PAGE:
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1 node_pcap
2 =========
3
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4 This is a set of bindings from `libpcap` to node as well as some useful libraries to decode, print, and
5 analyze packets. `libpcap` is a packet capture library used by programs like `tcpdump` and `wireshark`.
6 It has been tested on OSX and Linux.
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7
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8 Sadly, `node_pcap` is _not done_ yet. While it is incomplete, it is still already useful for capturing
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9 and manipulating packets in JavaScript. The best example of this so far is `http_trace`, described below.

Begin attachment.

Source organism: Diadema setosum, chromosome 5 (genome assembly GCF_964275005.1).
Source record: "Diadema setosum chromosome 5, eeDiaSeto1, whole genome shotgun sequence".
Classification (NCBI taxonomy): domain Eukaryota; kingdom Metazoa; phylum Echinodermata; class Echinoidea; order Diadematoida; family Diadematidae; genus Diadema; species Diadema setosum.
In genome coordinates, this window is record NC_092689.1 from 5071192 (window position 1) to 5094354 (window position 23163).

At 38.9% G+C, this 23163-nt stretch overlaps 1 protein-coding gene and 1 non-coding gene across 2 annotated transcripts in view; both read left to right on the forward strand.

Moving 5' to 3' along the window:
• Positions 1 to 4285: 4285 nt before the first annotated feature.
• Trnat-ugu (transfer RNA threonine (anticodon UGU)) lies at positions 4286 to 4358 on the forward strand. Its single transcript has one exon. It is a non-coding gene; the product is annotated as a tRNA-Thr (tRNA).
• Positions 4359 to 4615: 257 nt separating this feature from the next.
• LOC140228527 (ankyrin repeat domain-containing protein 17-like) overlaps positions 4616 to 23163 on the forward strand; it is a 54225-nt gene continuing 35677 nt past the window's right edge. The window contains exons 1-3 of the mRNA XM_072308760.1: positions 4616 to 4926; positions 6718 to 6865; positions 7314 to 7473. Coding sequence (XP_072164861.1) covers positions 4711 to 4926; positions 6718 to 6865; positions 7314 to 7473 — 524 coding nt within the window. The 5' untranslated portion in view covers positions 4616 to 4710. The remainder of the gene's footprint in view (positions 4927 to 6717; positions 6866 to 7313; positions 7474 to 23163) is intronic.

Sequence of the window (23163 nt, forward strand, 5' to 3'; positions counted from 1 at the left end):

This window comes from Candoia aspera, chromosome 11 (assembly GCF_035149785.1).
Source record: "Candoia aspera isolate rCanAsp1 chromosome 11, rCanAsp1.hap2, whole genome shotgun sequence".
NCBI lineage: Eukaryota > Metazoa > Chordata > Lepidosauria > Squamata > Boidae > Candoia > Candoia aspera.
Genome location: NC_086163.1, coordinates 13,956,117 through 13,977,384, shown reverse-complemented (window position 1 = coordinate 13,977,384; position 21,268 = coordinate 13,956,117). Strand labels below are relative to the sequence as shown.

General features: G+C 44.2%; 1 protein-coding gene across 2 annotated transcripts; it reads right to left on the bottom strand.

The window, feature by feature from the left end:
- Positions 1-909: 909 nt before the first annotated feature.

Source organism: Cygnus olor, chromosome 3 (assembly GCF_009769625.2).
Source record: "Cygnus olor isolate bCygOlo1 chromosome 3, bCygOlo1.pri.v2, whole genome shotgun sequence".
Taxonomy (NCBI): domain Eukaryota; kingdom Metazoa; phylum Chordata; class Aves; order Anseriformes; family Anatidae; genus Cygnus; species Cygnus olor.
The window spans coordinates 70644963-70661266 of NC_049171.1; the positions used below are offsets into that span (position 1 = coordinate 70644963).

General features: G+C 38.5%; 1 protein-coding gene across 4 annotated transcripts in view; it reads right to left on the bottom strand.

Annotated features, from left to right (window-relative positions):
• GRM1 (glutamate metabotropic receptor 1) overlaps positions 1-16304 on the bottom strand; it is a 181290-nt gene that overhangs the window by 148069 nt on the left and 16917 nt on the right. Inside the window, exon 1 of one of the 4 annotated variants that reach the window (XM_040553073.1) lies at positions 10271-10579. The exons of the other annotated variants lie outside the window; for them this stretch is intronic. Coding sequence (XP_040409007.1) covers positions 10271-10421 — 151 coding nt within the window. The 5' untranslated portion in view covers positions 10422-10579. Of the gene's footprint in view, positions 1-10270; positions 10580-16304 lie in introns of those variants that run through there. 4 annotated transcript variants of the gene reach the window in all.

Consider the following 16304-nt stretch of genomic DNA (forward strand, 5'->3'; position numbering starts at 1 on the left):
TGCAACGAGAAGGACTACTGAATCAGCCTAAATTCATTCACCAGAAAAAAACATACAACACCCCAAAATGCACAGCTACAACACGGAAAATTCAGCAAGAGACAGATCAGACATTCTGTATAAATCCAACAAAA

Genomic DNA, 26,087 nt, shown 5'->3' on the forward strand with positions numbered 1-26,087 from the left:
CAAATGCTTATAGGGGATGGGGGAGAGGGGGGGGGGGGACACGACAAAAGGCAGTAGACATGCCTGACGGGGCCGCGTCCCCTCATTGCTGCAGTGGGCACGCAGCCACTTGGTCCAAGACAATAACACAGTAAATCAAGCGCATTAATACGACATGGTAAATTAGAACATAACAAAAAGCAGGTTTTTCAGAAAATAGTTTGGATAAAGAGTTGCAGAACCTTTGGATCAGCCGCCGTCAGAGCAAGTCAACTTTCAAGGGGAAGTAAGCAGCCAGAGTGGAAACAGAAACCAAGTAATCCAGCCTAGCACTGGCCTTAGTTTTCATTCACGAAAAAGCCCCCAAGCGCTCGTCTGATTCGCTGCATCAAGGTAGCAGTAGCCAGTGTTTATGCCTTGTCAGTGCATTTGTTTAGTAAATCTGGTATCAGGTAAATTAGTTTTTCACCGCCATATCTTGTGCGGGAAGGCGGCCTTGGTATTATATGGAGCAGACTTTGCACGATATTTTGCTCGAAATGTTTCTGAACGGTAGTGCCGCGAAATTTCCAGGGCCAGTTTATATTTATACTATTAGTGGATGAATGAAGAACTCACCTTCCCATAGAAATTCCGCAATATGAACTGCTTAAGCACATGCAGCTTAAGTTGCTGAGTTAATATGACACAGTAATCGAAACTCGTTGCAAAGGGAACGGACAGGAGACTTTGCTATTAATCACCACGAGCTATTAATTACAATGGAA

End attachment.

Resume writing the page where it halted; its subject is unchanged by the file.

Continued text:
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10
11 ## Why?
12
13 There are already many tools for capturing, decoding, and analyzing packets. Many of them are thoroughly
14 tested and very fast. Why would anybody want to capture and manipulate packets in JavaScript? A few reasons:
15
16 * JavaScript makes writing event-based programs very natural. Each packet that is captured generates an
17 event, and as higher level protocols are decoded, they might generate events as well. Writing code to handle
18 these events is much easier and more readable with anonymous functions and closures.
19
20 * node makes handling binary data in JavaScript fast and efficient with its Buffer class. Decoding packets involves
21 a lot of binary slicing and dicing which can be awkward with JavaScript strings.